eBriefing: The news behind the Net; e-world: Living with technology
A compass. A cookbook. An RV. Two Chihuahuas. Aliza Sherman, founder of women's sites Cybergrrl and Eviva, has gone analog. For the most part, anyhow.
Like a lot of Web entrepreneurs who were high on the dot-com boom, Sherman suddenly found herself facing closed doors after the stock market soured in the spring. She was unable to get the second half of the funding she needed to start the Latina-oriented site, Eviva. So, instead of jumping onto a new Internet bandwagon, she hopped into another kind of vehicle -- a 23-foot, 1977 Dodge Apache motor home.
Sherman wanted to see the country.
And . . . slow . . . down.
Which she has, she said one recent afternoon from Maine, where she started the cross-country trip.
"I always wanted to get away," she says. "I was between businesses. I didn't have a job. I was sort of disillusioned . . . and feeling ancient." She's 32.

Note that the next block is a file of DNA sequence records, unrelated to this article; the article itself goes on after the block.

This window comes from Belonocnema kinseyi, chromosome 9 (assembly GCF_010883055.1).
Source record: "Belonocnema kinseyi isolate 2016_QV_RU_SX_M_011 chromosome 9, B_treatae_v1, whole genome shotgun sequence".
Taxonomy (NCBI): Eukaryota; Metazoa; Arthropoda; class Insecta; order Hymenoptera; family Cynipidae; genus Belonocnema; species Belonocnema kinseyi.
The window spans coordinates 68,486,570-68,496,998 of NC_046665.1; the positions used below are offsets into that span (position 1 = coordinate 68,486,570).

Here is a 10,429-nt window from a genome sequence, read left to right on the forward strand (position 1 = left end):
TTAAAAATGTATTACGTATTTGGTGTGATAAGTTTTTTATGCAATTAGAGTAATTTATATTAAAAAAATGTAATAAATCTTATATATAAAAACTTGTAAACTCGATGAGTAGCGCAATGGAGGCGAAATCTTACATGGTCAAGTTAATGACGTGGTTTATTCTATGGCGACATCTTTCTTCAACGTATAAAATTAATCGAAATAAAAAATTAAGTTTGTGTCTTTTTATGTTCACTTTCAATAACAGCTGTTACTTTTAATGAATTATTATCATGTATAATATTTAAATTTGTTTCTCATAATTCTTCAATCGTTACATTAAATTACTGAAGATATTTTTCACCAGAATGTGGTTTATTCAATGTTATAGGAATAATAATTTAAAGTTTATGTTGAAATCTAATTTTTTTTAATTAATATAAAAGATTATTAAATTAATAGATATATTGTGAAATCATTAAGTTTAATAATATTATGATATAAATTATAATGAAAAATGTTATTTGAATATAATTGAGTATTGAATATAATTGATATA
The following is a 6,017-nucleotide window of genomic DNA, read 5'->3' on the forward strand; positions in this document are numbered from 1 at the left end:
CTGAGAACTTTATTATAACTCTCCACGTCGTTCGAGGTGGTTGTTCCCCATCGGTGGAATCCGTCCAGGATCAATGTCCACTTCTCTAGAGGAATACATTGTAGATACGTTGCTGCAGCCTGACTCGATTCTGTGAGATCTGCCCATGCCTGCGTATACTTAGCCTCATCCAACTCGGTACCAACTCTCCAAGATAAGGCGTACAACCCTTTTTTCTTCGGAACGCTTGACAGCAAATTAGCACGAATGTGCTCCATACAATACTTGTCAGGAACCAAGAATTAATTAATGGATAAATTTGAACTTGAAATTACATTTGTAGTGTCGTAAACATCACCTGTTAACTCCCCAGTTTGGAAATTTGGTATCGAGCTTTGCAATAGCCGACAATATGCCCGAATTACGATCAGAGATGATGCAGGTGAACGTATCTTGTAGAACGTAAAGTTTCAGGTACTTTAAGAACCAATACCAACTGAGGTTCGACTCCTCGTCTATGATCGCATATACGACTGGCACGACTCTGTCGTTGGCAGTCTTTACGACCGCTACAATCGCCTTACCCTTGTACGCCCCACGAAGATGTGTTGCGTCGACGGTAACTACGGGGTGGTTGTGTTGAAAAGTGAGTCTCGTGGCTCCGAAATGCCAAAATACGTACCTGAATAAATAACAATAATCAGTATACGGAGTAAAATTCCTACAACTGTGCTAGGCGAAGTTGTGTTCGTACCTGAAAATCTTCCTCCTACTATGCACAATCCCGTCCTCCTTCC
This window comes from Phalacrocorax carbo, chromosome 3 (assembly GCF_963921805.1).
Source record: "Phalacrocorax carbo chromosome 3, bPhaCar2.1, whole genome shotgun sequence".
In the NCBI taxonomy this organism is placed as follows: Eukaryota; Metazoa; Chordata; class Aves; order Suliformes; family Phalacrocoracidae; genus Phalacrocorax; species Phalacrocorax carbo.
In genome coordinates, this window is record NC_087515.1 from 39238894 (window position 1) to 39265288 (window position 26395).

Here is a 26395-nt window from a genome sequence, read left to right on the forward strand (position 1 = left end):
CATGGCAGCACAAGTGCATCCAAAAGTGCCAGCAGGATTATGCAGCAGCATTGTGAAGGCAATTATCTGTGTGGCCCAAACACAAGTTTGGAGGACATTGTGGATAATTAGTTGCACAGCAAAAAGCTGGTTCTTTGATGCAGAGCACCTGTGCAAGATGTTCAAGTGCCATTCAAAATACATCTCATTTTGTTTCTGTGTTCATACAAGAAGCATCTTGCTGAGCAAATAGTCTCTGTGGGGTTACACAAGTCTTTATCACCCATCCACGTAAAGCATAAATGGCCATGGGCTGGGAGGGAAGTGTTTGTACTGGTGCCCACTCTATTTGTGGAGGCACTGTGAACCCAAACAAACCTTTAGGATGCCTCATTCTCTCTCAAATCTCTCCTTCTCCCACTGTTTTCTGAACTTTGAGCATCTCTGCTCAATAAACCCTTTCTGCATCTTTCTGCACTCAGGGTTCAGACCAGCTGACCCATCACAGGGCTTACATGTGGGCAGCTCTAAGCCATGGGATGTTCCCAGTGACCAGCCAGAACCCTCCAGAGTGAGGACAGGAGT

Already, in the beginning weeks of her trip, she can feel the difference. "I'm listening to people," she says. "When I was running Cybergrrl, I couldn't spend a moment listening to people." She's also doing something else she never did while living in New York: She's cooking. She even bought the classic Joy of Cooking book.
Lest you think Sherman has gone completely granola, she is still more wired than most: Not only does she have a cellphone and a wireless modem for her computer, she also has a Web site on which she's chronicling her journey. And she's using the trip to work on a book about women entrepreneurs.
She is meeting folks involved on the Net, which, by the way, she still loves. "I'm always the first one to jump to the defense of the Internet. I think it's a powerful connector, but it's fascinating to suddenly be out there in real life. It's kind of a revelation. It's very powerful."